For the purposes of guiding philanthropic decision-making, I think the Philanthropy Compass is still be a useful standalone tool. The next step of unpacking the relationship between political and philanthropic views would benefit from some data. An interesting way forward would be to generate some responses to the Political Compass and some responses to the Philanthropy Compass for the same individuals, and see if positions on one correlate or cluster with positions on the other.

    • Yes, I should have written more precisely. There is of course debates about issue areas. However, I do think the level of this debate is often overstated. Much of impact focused philanthropy strives for similar things (better education, reducing poverty, etc) and debates are often about the best means to achieve shared goals (charter schools are debated, but there is a shared goal of improving education).

      Like Matt, I think that the two compasses are related, but distinct. The role of government, the role of the private sector and the role of philanthropy are all important questions for a society to wrestle with. I would view any given person’s belief about how the three should intersect to be a unique blend, rather than a more simple “if you believe X for the role of government, you must believe Y for the role of philanthropy.”

      • Gentlemen – thanks for the thoughtful comments. I wonder whether one compass precedes the other. In my first comment, I had thought about writing that the Political Compass precedes the Philanthropy Compass, but on reflection, I decided not to, because people’s values about the “giving back” concept – to reference Sean’s first draft of the Philanthropy Compass – can precede any thoughts about politics.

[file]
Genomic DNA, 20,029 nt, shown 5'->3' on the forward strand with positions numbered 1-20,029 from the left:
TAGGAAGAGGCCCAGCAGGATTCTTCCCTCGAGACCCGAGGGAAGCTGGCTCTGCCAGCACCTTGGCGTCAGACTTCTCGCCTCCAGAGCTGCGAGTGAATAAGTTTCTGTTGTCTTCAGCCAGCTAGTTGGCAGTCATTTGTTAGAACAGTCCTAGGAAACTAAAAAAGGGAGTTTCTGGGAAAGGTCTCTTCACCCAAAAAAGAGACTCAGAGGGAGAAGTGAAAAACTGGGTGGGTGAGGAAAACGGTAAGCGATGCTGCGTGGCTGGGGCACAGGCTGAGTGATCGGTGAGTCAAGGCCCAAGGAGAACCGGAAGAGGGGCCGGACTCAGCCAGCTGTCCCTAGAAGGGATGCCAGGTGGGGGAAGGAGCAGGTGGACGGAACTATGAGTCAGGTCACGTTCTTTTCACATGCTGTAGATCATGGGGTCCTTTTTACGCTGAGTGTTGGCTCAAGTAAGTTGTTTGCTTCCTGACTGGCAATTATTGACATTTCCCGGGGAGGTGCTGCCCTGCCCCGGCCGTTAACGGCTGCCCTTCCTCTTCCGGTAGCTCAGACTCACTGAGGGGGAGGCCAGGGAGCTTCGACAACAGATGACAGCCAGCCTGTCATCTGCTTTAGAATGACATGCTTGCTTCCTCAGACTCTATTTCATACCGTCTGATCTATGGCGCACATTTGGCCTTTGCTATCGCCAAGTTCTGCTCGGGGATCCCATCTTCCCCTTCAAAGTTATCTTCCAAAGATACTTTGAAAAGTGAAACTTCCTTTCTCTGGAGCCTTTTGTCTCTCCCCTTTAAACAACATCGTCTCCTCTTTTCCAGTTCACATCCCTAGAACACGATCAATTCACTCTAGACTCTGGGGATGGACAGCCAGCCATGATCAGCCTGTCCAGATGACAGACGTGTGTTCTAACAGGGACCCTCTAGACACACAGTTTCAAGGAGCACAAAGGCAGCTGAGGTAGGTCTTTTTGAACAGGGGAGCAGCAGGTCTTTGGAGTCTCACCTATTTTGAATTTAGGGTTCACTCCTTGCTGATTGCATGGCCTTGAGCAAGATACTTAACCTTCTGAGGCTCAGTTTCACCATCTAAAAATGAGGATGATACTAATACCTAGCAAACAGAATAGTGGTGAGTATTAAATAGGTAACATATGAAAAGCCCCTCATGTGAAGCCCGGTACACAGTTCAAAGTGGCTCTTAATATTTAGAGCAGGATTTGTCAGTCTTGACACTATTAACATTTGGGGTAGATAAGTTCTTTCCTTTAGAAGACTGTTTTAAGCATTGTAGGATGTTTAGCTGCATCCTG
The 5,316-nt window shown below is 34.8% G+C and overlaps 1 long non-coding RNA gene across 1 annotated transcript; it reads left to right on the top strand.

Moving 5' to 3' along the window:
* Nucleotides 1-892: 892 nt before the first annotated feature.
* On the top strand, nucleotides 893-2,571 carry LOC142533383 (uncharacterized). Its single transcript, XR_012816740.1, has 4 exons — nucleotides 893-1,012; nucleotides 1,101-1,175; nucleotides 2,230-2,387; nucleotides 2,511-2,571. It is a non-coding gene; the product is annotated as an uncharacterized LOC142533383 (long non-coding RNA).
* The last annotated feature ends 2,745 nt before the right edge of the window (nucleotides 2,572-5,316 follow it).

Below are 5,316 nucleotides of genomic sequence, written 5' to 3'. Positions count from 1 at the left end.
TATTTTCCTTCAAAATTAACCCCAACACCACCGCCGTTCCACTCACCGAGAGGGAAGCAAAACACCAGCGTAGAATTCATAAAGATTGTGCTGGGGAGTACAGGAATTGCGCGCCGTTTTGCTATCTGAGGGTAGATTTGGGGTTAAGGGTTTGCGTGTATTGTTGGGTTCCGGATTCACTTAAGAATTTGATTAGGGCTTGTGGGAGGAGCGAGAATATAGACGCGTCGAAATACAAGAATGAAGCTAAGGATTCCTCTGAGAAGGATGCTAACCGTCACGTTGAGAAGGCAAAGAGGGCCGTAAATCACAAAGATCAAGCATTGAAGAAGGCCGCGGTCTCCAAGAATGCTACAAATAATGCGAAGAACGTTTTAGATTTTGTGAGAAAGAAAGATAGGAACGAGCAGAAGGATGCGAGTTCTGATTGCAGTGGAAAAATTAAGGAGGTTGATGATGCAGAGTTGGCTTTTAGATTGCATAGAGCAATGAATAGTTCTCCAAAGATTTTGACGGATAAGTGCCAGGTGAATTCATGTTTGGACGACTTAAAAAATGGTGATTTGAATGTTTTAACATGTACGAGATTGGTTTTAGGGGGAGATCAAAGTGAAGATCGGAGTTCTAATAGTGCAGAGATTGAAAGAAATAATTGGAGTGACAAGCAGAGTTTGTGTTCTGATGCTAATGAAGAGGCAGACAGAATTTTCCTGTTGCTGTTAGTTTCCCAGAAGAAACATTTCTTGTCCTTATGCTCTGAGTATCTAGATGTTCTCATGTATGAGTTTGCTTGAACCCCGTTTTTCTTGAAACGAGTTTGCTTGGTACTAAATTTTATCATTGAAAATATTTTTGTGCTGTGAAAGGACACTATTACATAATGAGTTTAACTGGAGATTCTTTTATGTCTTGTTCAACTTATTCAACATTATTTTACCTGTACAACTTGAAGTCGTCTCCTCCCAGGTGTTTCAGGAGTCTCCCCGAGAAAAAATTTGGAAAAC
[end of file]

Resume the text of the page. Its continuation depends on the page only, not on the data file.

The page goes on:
I continue to think that there are areas where the relationship between the two breaks down or has some basic discontinuities. I think it has to do with what constitutes a “problem” worthy of philanthropic action – some things that are problems at some points on the Political Compass (like rampant economic inequality) are not visible or relevant as problems at other points. And, pace Sean’s take on Philanthropic Investors not seeing themselves as being responsible for solving social problems, what one sees as a social problem to be addressed by collective action shapes how one sees the social space covered by the Philanthropy Compass.

        I’m reminded of the mathematical concept of a discontinuous function. The functions most of us remember from math class are smooth curves – of the kind you’d see on x-y axes that define quadrants like in the Compasses. But there’s a category of functions that are not smooth curves, but instead stop suddenly at a certain value and then jump up to another value without covering any of the intervening space. Hard to explain in words – go here for an image:

        I predict that in most if not all versions of a Philanthropy Compass (versions defined as different definitions of the axes), mapping donor beliefs will generate discontinuous functions.

  2. I’ve just posted a first version of a Philanthropy Compass. I’d love to get your feedback.

  3. Nicole Shore says:

    I’m wondering if the various models of social enterprises would be included in this compass as well? Would such enterprises that have a for-profit component muddy the whole concept? It would be curious to think about how people’s expectations differ in this context. What and how much do they expect of the company in this situation? In the case of “green” businesses, they often garner far more scrutiny than brands who have no environmental claims at all. Sometimes those expectations and criticisms can be extreme to unrealistic. Knowing this about perceptions around brands that are for profit and not necessarily social enterprises but claim some amount of social responsibility, makes me curious about how social enterprises might fit into this conversation.